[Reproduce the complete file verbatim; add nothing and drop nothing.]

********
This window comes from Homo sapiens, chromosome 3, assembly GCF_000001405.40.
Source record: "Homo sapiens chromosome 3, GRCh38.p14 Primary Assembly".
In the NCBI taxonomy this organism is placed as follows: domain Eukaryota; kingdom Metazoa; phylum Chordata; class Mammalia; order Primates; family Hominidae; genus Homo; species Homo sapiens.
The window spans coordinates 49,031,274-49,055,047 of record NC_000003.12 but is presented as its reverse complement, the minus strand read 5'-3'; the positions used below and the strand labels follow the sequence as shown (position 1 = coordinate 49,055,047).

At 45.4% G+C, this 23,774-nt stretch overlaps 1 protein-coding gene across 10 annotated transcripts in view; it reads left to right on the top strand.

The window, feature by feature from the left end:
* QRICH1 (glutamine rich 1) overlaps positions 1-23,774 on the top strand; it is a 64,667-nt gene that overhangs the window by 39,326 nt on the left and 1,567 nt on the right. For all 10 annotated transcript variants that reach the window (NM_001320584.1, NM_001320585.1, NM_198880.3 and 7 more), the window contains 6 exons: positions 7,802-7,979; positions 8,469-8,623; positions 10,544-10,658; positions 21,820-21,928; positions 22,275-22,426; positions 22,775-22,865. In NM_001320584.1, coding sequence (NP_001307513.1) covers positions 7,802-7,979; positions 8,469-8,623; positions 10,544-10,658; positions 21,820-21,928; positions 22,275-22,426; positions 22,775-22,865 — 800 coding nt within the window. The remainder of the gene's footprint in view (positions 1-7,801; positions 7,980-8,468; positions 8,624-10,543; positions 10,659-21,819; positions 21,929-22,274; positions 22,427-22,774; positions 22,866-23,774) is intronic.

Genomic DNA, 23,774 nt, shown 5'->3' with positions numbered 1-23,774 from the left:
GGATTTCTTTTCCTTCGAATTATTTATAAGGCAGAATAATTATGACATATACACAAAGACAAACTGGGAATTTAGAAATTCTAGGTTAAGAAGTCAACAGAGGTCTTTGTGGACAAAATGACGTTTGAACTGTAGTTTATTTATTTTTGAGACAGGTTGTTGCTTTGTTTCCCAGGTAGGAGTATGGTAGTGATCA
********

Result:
This window comes from Homo sapiens, chromosome 3, assembly GCF_000001405.40.
Source record: "Homo sapiens chromosome 3, GRCh38.p14 Primary Assembly".
In the NCBI taxonomy this organism is placed as follows: domain Eukaryota; kingdom Metazoa; phylum Chordata; class Mammalia; order Primates; family Hominidae; genus Homo; species Homo sapiens.
The window spans coordinates 49,031,274-49,055,047 of record NC_000003.12 but is presented as its reverse complement, the minus strand read 5'-3'; the positions used below and the strand labels follow the sequence as shown (position 1 = coordinate 49,055,047).

At 45.4% G+C, this 23,774-nt stretch overlaps 1 protein-coding gene across 10 annotated transcripts in view; it reads left to right on the top strand.

The window, feature by feature from the left end:
* QRICH1 (glutamine rich 1) overlaps positions 1-23,774 on the top strand; it is a 64,667-nt gene that overhangs the window by 39,326 nt on the left and 1,567 nt on the right. For all 10 annotated transcript variants that reach the window (NM_001320584.1, NM_001320585.1, NM_198880.3 and 7 more), the window contains 6 exons: positions 7,802-7,979; positions 8,469-8,623; positions 10,544-10,658; positions 21,820-21,928; positions 22,275-22,426; positions 22,775-22,865. In NM_001320584.1, coding sequence (NP_001307513.1) covers positions 7,802-7,979; positions 8,469-8,623; positions 10,544-10,658; positions 21,820-21,928; positions 22,275-22,426; positions 22,775-22,865 — 800 coding nt within the window. The remainder of the gene's footprint in view (positions 1-7,801; positions 7,980-8,468; positions 8,624-10,543; positions 10,659-21,819; positions 21,929-22,274; positions 22,427-22,774; positions 22,866-23,774) is intronic.

Genomic DNA, 23,774 nt, shown 5'->3' with positions numbered 1-23,774 from the left:
GGATTTCTTTTCCTTCGAATTATTTATAAGGCAGAATAATTATGACATATACACAAAGACAAACTGGGAATTTAGAAATTCTAGGTTAAGAAGTCAACAGAGGTCTTTGTGGACAAAATGACGTTTGAACTGTAGTTTATTTATTTTTGAGACAGGTTGTTGCTTTGTTTCCCAGGTAGGAGTATGGTAGTGATCA